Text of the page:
What’s next for this writer?
By Terry Albert
“If growing up means it would be beneath my dignity
to climb a tree, I'll never grow up, never grow up,
never grow up! Not me!” ― J.M. Barrie, Peter Pan
I’m honored that my friend Sheila Boneham has invited me to contribute to her blog for writers. I struggled with writing this, and after several false starts I realized why. Who am I to speak with authority to writers, I wondered? When do I stop being an aspiring writer and call myself an author–aka a “real” writer? I’d like to think that after a forty-year career and five books I have achieved that prized status. Here are a few thoughts on how I got here.
The road taken
Not many of us have the opportunity to start over, but that is what I’ve done more than once. My working life began in corporate advertising where I designed display ads and wrote training pieces, public relations, promotional materials, ad copy and newsletters.
After seventeen years in that world, I was fortunate to be able to give it up and become a dog trainer and rescue volunteer. I started painting pet portraits and writing (without payment) for animal-related newsletters.
For the next ten years I did a little freelance work, competed in dog sports–obedience, agility and hunting tests–and devoted myself to volunteering. I served on the board of directors for the Seattle Humane Society and Seattle Purebred Dog Rescue. I fostered hundreds of dogs of all breeds. Then I got a divorce, and suddenly needed to make a living. So, I started over yet again. I cut back on my volunteer work, and turned my love of dogs into a career–actually, several careers.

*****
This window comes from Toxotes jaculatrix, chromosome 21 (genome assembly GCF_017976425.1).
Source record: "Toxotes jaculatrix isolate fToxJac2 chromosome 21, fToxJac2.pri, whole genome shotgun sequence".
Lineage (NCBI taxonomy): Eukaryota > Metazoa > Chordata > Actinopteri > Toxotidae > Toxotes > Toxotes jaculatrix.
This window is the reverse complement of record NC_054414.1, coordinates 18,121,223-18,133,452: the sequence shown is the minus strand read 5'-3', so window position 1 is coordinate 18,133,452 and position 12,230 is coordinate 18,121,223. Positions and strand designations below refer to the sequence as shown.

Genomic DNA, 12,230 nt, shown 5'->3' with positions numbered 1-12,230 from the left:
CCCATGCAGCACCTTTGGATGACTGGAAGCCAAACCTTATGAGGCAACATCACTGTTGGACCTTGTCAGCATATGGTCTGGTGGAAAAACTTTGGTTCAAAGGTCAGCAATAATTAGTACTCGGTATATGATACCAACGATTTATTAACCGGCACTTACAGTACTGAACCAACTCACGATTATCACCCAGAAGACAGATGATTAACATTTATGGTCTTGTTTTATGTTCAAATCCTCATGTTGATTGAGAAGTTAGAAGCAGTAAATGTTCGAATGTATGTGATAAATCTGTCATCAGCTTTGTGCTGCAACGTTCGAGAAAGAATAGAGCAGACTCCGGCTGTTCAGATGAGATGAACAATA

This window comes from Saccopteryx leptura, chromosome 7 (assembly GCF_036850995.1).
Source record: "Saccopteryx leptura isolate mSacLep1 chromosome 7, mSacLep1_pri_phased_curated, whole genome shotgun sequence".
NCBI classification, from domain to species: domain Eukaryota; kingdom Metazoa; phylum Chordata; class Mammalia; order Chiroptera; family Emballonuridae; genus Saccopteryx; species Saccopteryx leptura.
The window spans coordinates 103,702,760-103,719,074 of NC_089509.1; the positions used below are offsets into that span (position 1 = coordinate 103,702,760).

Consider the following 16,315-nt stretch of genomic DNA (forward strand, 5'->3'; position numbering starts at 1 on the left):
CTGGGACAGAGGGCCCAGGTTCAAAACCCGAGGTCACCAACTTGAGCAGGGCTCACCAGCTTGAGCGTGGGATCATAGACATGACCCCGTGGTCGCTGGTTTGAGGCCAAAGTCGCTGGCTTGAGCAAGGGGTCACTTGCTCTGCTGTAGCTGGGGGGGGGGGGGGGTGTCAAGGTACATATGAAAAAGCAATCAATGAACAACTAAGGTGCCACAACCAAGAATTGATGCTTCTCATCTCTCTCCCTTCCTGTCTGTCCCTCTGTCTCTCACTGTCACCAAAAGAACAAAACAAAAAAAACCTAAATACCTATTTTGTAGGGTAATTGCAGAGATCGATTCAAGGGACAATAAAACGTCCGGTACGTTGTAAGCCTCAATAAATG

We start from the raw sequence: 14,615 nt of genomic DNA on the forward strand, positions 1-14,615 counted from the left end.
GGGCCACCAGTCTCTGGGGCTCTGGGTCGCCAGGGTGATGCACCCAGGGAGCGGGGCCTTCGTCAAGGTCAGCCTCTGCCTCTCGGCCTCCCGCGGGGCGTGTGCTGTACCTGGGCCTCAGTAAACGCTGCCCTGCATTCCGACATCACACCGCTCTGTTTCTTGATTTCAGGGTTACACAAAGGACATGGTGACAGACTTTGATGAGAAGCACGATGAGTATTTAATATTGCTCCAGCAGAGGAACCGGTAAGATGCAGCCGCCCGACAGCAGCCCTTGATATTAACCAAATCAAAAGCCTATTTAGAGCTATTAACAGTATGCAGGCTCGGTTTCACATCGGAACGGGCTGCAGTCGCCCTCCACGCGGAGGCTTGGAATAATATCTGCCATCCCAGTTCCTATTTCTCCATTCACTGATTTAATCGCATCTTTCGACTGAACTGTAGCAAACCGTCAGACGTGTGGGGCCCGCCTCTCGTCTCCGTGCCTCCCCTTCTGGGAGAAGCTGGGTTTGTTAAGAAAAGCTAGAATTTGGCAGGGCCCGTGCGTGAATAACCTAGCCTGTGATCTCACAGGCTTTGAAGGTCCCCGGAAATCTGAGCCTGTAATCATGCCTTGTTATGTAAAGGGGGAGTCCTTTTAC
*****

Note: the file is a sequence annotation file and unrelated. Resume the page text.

Today, another ten years later, I have painted over 500 pet portraits and written five books about dogs. I’ve also designed logos, websites and posters for breeders and dog clubs. I’m happy to report I now get paid to write and edit newsletters and blogs. At the same time I board dogs in my home, and these inter-related careers make up the majority of my income. You might say I’ve been the jack-of-all-trades and master of none, but I’d prefer to think I am well rounded. J
A mix of painting, writing and dog care
When I design a logo for a national specialty show or a poster for a club fundraiser, I spend hours looking at dogs and learning about conformation and breed history. Research for paintings and books led me to take up photography. I must have 5,000 snapshots of dogs, most taken as reference for paintings. At some point it dawned on me that I could sell my photos, and many have appeared in books and magazines.
The contacts I made over the years through my artwork have come in handy when it was time to do research for my books. I especially enjoyed the recent Labrador Retriever Club’s newsletter where my logo design for the National (pictured here) appeared in the same issue as a nice review of my latest book, Your Labrador Retriever Puppy Month by Month.
The dogs that I fostered or boarded in my home ranged from Poodles to Italian Spinone. They’ve served as live models for my art and provided anecdotes (hard experience) to fuel my writing. There’s no substitute for living with a Basset Hound for a few weeks!
Are we there yet?
I think my creative path has been fairly consistent. Although my life circumstances changed dramatically, I kept going back to my writing and artwork. I created my first breed club commission for the Labrador Retriever Club in 1994. I painted my first pet portrait when I was 39. I got my first book contract at 56 years old. I hope to write more books, paint more pictures and care for more dogs. Who knows, maybe I will veer off into a new direction.
My, how time flies when you are reinventing yourself. The road not taken beckons me; maybe someday I’ll figure out what I want to be when I grow up. Then again, not knowing has been much more fun.